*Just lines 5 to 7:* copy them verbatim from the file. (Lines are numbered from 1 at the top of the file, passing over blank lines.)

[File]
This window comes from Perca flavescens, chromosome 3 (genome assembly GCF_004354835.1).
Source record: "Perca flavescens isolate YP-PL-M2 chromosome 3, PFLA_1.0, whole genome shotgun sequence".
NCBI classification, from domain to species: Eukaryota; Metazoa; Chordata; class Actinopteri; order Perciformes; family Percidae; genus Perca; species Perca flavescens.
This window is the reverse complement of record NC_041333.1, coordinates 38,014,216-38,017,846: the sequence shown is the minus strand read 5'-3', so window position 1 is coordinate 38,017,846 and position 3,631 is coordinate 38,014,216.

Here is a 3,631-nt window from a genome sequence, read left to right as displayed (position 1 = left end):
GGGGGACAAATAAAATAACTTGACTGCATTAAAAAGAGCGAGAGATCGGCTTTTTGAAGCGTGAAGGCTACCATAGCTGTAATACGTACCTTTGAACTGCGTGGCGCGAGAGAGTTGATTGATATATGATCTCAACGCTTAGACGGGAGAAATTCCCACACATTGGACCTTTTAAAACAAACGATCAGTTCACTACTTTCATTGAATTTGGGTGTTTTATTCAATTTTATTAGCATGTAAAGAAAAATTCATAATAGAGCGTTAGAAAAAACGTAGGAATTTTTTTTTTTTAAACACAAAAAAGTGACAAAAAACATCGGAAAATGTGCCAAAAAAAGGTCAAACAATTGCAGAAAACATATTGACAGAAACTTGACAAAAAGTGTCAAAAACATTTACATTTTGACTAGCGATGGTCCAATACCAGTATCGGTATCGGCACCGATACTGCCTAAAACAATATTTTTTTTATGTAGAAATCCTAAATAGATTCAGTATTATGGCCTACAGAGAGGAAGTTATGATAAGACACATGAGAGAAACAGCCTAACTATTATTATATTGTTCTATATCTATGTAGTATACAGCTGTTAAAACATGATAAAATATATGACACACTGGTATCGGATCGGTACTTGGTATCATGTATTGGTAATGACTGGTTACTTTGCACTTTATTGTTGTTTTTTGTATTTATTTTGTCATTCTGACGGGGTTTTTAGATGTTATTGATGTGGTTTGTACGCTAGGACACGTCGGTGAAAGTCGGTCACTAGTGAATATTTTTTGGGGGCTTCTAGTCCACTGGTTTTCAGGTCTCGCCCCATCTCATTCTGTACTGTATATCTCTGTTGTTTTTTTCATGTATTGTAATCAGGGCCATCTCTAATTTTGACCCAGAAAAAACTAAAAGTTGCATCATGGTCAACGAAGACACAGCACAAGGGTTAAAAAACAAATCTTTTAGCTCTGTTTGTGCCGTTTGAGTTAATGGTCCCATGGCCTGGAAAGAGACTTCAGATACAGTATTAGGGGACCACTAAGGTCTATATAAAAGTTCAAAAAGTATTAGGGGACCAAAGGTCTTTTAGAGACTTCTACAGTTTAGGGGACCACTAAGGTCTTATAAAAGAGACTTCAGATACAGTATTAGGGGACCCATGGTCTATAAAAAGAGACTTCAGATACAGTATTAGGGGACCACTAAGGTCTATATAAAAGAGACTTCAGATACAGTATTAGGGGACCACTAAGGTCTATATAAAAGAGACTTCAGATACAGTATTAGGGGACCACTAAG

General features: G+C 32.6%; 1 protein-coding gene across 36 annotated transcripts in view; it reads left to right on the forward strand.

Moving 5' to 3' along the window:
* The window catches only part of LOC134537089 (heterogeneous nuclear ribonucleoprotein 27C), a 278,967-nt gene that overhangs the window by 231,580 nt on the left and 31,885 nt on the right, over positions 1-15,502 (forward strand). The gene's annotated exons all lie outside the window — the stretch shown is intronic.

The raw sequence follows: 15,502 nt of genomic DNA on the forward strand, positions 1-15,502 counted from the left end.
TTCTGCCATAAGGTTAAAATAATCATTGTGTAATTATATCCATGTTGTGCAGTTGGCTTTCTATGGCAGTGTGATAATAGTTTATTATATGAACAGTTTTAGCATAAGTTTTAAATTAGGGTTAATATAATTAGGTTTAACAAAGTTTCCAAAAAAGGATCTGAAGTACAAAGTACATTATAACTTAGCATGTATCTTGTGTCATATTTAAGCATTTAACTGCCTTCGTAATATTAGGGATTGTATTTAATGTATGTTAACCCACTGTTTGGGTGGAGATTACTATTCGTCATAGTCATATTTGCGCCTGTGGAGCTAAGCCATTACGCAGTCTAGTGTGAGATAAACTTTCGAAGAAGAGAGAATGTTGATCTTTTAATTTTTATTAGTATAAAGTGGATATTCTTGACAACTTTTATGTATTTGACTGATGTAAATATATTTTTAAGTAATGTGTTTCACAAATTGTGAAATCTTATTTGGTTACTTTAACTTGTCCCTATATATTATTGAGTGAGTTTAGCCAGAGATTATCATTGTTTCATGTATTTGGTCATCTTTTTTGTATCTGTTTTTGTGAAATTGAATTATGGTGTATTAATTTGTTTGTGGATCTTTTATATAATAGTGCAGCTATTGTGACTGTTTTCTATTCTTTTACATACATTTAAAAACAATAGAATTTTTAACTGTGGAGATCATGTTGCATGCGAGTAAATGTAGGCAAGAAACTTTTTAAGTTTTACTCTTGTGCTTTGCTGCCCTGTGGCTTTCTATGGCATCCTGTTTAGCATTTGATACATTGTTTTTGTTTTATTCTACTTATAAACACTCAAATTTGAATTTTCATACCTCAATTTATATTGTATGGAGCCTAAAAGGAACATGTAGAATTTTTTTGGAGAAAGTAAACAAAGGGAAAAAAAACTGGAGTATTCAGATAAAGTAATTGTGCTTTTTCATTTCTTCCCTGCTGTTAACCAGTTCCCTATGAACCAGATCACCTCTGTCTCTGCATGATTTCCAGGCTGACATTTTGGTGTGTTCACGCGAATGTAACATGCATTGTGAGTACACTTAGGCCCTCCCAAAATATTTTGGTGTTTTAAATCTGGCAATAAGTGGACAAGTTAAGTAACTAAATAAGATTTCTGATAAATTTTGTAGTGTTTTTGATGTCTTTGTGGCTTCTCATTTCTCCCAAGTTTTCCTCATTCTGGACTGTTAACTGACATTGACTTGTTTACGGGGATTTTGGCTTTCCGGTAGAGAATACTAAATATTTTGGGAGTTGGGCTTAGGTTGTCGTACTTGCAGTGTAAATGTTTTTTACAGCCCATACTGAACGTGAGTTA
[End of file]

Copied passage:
Here is a 3,631-nt window from a genome sequence, read left to right as displayed (position 1 = left end):
GGGGGACAAATAAAATAACTTGACTGCATTAAAAAGAGCGAGAGATCGGCTTTTTGAAGCGTGAAGGCTACCATAGCTGTAATACGTACCTTTGAACTGCGTGGCGCGAGAGAGTTGATTGATATATGATCTCAACGCTTAGACGGGAGAAATTCCCACACATTGGACCTTTTAAAACAAACGATCAGTTCACTACTTTCATTGAATTTGGGTGTTTTATTCAATTTTATTAGCATGTAAAGAAAAATTCATAATAGAGCGTTAGAAAAAACGTAGGAATTTTTTTTTTTTAAACACAAAAAAGTGACAAAAAACATCGGAAAATGTGCCAAAAAAAGGTCAAACAATTGCAGAAAACATATTGACAGAAACTTGACAAAAAGTGTCAAAAACATTTACATTTTGACTAGCGATGGTCCAATACCAGTATCGGTATCGGCACCGATACTGCCTAAAACAATATTTTTTTTATGTAGAAATCCTAAATAGATTCAGTATTATGGCCTACAGAGAGGAAGTTATGATAAGACACATGAGAGAAACAGCCTAACTATTATTATATTGTTCTATATCTATGTAGTATACAGCTGTTAAAACATGATAAAATATATGACACACTGGTATCGGATCGGTACTTGGTATCATGTATTGGTAATGACTGGTTACTTTGCACTTTATTGTTGTTTTTTGTATTTATTTTGTCATTCTGACGGGGTTTTTAGATGTTATTGATGTGGTTTGTACGCTAGGACACGTCGGTGAAAGTCGGTCACTAGTGAATATTTTTTGGGGGCTTCTAGTCCACTGGTTTTCAGGTCTCGCCCCATCTCATTCTGTACTGTATATCTCTGTTGTTTTTTTCATGTATTGTAATCAGGGCCATCTCTAATTTTGACCCAGAAAAAACTAAAAGTTGCATCATGGTCAACGAAGACACAGCACAAGGGTTAAAAAACAAATCTTTTAGCTCTGTTTGTGCCGTTTGAGTTAATGGTCCCATGGCCTGGAAAGAGACTTCAGATACAGTATTAGGGGACCACTAAGGTCTATATAAAAGTTCAAAAAGTATTAGGGGACCAAAGGTCTTTTAGAGACTTCTACAGTTTAGGGGACCACTAAGGTCTTATAAAAGAGACTTCAGATACAGTATTAGGGGACCCATGGTCTATAAAAAGAGACTTCAGATACAGTATTAGGGGACCACTAAGGTCTATATAAAAGAGACTTCAGATACAGTATTAGGGGACCACTAAGGTCTATATAAAAGAGACTTCAGATACAGTATTAGGGGACCACTAAG

General features: G+C 32.6%; 1 protein-coding gene across 36 annotated transcripts in view; it reads left to right on the forward strand.